IGI to Certify Rare Pink Diamonds from Australia’s Argyle Mine
International grading authority collaborating with John Glajz on special collector’s edition featuring these prized jewels
Antwerp, Belgium (February 22, 2021) — The International Gemological Institute (IGI), the world’s largest independent gemological laboratory, will certify a second curated collection of pink diamonds that were unearthed at Australia’s Argyle Mine prior to its closure last year. These “Argyle pinks” will be accompanied by IGI reports and security-seals, designed to commemorate the renowned mine, which supplied over 90% of the globe’s extremely rare pink and red diamonds.
Launched in 2017, the first collection produced 2,000 reports and seals worldwide. The second collection, which was formally released in Australia at the beginning of 2021, is poised to exceed 1,000 reports created within the next several months.
“Amid the challenges presented during the last year, the Institute is proud to be certifying a substantial quantity of pink diamonds,” said IGI Managing Director Deborah Pienica. “We are confident in the success of this collection and are honored to work alongside John Glajz on another special edition.”
Argyle’s authorized partner in Singapore, John Glajz, is offering the diamonds as “The Collector’s Edition™ of Argyle pink diamonds.” The latest series’ design pays homage to the discovery of the Argyle Mine on top of an anthill in 1979 in the Australian outback.
According to Glajz, “The collaboration with IGI means the pink diamonds are independently sealed and certified by an internationally recognized gemological laboratory. The Collector’s Edition™ continues to be the most attainable and secure way to purchase these extremely rare diamonds and preserve the mine’s legacy for years to come.”
The Argyle Mine operated for 37 years and produced 865 million carats of rough diamonds. While only a fraction of those were pink or red, Argyle remained the only significant source of diamonds in those colors, and their beauty and rarity created high demand and a steady increase in value. According to Rio Tinto, the mine’s owner, Argyle pinks have risen in value by 500% over the last 20 years.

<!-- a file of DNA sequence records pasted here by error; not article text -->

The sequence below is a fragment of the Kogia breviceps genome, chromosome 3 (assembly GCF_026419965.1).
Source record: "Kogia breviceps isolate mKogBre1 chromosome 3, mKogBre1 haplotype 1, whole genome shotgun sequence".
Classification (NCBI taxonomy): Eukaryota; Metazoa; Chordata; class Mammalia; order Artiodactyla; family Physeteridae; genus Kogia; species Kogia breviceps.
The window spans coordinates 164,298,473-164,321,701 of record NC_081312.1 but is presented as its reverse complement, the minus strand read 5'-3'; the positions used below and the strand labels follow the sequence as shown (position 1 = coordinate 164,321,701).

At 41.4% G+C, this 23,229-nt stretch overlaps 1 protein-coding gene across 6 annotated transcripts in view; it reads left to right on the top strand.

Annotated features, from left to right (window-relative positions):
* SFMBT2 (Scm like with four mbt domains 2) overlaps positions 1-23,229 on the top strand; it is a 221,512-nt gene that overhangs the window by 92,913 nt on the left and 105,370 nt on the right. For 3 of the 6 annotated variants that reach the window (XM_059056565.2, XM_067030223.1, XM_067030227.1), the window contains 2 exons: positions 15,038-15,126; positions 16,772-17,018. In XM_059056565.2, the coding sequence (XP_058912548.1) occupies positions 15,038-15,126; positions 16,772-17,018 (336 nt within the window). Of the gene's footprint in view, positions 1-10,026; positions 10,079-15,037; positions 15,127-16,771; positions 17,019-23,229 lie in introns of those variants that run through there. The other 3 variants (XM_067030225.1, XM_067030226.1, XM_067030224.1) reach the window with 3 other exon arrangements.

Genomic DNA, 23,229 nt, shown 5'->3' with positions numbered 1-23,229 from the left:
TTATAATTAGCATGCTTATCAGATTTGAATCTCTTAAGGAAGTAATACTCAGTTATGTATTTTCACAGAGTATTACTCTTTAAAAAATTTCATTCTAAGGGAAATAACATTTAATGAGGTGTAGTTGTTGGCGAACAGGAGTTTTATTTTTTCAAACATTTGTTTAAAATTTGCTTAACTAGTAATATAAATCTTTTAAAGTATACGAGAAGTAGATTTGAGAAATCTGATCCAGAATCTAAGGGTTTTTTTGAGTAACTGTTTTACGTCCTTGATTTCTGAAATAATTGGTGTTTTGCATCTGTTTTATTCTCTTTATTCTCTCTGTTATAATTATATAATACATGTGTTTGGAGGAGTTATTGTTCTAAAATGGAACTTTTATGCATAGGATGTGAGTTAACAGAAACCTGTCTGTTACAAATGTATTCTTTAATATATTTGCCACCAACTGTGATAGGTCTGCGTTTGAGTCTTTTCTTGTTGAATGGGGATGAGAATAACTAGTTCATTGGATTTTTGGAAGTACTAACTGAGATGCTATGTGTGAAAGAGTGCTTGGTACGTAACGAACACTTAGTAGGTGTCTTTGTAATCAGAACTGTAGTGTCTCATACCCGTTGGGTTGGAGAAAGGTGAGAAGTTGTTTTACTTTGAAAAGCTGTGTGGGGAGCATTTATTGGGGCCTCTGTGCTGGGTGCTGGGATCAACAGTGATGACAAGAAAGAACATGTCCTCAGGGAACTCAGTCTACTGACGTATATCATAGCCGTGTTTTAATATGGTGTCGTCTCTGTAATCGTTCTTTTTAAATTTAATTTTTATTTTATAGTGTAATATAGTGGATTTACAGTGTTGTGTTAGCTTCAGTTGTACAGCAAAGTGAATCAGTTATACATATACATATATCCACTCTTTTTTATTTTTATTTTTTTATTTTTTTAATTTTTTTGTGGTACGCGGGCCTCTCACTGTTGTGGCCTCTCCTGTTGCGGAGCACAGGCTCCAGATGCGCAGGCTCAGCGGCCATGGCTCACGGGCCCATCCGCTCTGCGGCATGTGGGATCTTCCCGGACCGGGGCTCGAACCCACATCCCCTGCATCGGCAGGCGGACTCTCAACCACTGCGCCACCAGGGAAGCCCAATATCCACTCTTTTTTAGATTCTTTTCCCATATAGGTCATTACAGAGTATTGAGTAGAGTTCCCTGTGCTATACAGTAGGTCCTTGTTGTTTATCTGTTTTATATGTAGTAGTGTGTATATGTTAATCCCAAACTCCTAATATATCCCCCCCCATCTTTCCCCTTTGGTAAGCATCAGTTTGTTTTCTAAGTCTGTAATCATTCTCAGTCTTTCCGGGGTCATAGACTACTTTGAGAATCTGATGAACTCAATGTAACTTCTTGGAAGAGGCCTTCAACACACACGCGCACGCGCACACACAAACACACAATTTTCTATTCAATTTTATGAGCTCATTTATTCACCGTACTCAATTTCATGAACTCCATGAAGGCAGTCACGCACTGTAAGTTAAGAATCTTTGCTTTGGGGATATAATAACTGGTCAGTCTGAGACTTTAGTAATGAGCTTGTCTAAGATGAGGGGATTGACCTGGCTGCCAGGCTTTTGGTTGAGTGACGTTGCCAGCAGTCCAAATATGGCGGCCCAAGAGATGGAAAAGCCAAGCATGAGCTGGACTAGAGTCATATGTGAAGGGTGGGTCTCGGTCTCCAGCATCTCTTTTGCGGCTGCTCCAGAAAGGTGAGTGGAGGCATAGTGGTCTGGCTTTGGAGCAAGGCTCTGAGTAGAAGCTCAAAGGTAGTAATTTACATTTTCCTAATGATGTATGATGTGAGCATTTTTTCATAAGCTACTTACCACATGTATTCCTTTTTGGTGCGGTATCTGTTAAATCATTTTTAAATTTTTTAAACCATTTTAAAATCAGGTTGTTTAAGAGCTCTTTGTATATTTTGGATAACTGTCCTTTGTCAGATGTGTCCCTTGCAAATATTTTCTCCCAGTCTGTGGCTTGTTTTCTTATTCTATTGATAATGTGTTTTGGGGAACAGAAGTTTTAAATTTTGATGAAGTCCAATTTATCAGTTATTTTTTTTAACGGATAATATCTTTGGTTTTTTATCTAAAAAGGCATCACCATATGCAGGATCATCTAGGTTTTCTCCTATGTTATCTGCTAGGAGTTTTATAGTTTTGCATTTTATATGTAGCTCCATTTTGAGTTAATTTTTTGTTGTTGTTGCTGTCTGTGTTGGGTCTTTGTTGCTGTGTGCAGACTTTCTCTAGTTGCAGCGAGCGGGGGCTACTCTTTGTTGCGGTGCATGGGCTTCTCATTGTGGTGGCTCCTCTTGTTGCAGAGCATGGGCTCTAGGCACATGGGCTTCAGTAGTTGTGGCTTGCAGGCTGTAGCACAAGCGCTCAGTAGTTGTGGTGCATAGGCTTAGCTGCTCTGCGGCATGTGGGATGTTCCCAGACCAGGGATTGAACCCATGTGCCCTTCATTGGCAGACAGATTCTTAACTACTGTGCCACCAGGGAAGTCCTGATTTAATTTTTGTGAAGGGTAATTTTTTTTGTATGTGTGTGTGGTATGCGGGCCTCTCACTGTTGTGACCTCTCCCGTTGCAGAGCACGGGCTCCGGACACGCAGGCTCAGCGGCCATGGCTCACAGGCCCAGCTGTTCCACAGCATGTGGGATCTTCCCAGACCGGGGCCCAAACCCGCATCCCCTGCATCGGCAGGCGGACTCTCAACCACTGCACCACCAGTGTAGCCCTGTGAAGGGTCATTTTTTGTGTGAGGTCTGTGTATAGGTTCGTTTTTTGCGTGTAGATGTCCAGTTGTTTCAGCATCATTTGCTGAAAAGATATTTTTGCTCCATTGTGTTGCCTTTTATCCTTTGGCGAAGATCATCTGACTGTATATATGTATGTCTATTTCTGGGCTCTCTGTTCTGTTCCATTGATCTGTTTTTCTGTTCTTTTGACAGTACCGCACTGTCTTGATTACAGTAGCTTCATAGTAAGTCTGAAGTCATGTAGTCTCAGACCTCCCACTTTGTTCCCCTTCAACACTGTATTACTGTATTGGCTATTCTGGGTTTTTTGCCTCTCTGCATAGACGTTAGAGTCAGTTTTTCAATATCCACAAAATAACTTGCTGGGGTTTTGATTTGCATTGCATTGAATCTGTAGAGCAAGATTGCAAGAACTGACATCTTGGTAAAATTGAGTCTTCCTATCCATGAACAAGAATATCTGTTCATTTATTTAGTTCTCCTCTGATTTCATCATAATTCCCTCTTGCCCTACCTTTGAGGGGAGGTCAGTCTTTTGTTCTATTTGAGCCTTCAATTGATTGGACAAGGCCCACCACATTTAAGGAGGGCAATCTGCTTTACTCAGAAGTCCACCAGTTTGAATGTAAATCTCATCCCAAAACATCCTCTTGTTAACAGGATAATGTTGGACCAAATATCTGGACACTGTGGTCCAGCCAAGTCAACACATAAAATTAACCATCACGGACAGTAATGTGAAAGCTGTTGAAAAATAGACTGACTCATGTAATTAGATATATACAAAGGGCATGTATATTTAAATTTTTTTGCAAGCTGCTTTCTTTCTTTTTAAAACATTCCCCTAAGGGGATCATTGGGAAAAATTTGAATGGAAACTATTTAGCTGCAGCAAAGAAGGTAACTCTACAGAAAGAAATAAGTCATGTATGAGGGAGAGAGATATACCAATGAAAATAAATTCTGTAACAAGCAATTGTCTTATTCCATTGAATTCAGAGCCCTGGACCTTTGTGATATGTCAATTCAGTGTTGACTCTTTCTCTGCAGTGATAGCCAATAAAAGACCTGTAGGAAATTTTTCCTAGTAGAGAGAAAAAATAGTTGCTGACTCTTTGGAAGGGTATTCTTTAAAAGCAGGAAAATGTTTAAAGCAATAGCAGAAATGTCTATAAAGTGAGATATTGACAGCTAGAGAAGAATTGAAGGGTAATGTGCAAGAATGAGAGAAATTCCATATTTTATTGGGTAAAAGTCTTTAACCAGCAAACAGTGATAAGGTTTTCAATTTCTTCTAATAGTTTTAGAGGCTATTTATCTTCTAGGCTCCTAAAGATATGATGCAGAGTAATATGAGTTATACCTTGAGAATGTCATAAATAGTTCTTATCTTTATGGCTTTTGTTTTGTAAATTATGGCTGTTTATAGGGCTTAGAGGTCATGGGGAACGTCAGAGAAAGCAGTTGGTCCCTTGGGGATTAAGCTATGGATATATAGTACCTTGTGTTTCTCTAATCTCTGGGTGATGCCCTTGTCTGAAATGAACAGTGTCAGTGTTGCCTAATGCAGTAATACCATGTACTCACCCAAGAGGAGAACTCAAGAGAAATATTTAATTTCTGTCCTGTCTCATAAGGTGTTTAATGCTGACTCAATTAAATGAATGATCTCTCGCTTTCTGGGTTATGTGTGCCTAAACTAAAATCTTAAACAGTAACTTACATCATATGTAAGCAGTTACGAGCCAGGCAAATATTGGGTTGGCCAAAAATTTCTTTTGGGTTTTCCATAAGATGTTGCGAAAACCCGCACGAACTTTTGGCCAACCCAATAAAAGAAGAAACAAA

Argyle also yielded other naturally colored diamonds, including champagne, cognac and blue; however, pink diamonds do not gain their appearance from elements such as nitrogen or boron, unlike most colored diamonds. Instead, the unique coloration of pink and red diamonds is created by distortions in the crystal lattice resulting from intense heat and pressure during their formation. Geologically, the mine was one of a kind, ensconcing its precious gems in lamproite rather than kimberlite.
“We have enjoyed creating numerous iconic pieces and limited edition jewelry lines under the Argyle brand for almost 20 years,” noted Glajz, who is also the Ambassador for the Natural Color Diamond Association (NCDIA) in Singapore. “Our niche was the fancy color diamond market. We chose this direction as the product is extremely rare with only finite quantities existing. With the mine now officially closed, supply will only be available from the secondary market, so our work with IGI provides the ideal instrument to continue the independent identification and grading, as well as the effective marketing and global distribution of these esteemed diamonds.”
The International Gemological Institute (IGI) has 18 laboratories in all major diamond and jewelry centers around the world, as well as eight education facilities. For 45 years, IGI has provided the fine jewelry community and consumers with a broad range of services including independent diamond grading reports, colored stone reports, identification and appraisal reports, diamond authentication and attestation of origin, laser inscription services, as well as the issuing of the traditional jewelry identification report. Regardless of location or marketplace, an authentic IGI Laboratory Report is the common language of trust and confidence in the gemological world.